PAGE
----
2. You can't get around #1 by opening up multiple IRAs, since you must pool ALL IRAs for an individual together, no matter what accounts they are in.
3. You can get around #1 if you have a 401(k) that accepts rollovers from traditional IRAs -- since they only accept the pre-tax monies.
4. I might ask if you can just contribute to a roth directly... that's always the better strategy if you can.

Next year at tax time you will have to deal with:
1. 1099-R: withdrawal from an IRA account -> which you must report to the IRS on your 1040 and tell them the taxable amount as figured out by #1, above, including any growth in the account betwen when you contributed and when you converted. This shows up as taxable income from retirement plans on your 1040. Last year for me was $1 of income..
2. You'll get a 5498<sic?> later on which you store that tells you how much money you contributed to a roth.
3. start a spreadsheet now detaling how much you converted to the roth, and how much of that contribution was taxed during the conversion process. That money will be subject to a 10% penalty if you withdraw within 5 years.

life in slices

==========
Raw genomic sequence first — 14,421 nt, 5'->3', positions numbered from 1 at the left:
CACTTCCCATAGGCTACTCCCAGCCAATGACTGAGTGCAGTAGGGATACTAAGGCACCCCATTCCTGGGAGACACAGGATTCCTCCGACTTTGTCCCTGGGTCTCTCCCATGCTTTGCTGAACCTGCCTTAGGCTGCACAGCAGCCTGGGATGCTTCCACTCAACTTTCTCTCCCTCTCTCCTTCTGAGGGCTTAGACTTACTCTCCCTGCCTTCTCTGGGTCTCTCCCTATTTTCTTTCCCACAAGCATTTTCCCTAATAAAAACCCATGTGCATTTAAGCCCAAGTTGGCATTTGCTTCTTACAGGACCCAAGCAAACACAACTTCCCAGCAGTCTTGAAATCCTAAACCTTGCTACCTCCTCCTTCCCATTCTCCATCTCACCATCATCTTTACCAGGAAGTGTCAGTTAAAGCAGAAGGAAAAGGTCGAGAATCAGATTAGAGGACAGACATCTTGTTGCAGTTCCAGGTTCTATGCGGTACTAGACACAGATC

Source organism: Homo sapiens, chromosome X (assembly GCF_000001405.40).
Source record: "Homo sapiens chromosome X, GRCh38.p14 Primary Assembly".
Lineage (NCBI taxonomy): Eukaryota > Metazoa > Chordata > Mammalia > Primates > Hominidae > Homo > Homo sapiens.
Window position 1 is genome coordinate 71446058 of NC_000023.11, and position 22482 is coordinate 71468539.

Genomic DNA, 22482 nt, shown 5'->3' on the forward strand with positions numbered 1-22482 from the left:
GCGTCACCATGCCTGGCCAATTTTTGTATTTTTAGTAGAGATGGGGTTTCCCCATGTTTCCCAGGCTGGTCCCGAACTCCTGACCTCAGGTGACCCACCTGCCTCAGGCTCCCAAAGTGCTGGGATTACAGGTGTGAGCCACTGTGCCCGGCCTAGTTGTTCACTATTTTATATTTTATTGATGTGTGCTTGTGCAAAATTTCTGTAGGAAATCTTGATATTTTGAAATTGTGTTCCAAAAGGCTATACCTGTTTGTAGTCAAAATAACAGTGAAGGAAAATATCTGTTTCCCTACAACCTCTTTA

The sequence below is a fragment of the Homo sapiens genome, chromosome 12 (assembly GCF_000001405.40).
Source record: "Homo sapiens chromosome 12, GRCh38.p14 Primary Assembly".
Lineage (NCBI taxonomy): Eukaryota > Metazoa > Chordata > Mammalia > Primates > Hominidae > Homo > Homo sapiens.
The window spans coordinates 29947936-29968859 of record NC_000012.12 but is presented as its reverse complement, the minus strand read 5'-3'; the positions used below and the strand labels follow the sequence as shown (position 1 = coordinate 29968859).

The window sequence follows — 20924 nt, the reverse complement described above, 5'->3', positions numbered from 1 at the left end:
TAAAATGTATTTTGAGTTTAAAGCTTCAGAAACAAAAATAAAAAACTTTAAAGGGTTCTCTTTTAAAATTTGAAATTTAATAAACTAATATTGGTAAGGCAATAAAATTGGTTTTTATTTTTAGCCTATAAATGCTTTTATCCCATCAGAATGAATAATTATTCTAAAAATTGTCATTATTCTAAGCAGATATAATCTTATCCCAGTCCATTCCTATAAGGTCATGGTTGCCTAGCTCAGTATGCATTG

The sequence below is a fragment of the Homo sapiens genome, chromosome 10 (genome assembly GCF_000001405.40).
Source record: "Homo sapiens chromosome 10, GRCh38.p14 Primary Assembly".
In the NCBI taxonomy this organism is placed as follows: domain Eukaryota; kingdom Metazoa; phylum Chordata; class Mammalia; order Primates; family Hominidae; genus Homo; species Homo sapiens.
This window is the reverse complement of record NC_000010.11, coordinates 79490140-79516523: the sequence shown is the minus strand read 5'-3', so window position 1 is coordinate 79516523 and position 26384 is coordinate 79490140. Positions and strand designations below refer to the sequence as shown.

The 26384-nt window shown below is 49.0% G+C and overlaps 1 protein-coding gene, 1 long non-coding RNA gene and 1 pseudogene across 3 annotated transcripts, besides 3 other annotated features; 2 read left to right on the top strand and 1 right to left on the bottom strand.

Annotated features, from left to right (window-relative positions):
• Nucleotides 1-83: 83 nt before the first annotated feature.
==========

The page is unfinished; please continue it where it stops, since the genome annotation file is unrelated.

Posts: 61
Joined: Mon Apr 15, 2019 6:00 pm

Re: mechanics of backdoor roth conversion for MFJ couple

Post by life in slices » Thu Jun 13, 2019 9:06 am

retiredjg wrote:
Wed Jun 12, 2019 1:55 pm
I suggest that you not get into this too quickly. Many people mess it up and unwinding it can be long and unpleasant.

Read everything you can on the back door. There are hundreds of threads available here. Also read at least 20 threads on how people have messed it up. And finally, figure out the paperwork first. The procedure is easy to do. The paperwork is the problem. Don't depend on your tax preparer do help. Many of them mess it up as well.

Know this procedure inside and out before you go for it.

Good luck!
Good point

To the OP:

Good article here on how not to mess up your paperwork:
https://www.whitecoatinvestor.com/17-wa ... -roth-ira/

Tutorial on BDR if needed:
https://www.whitecoatinvestor.com/backd ... -tutorial/

If filing by turbotax:
https://thefinancebuff.com/how-to-repor ... botax.html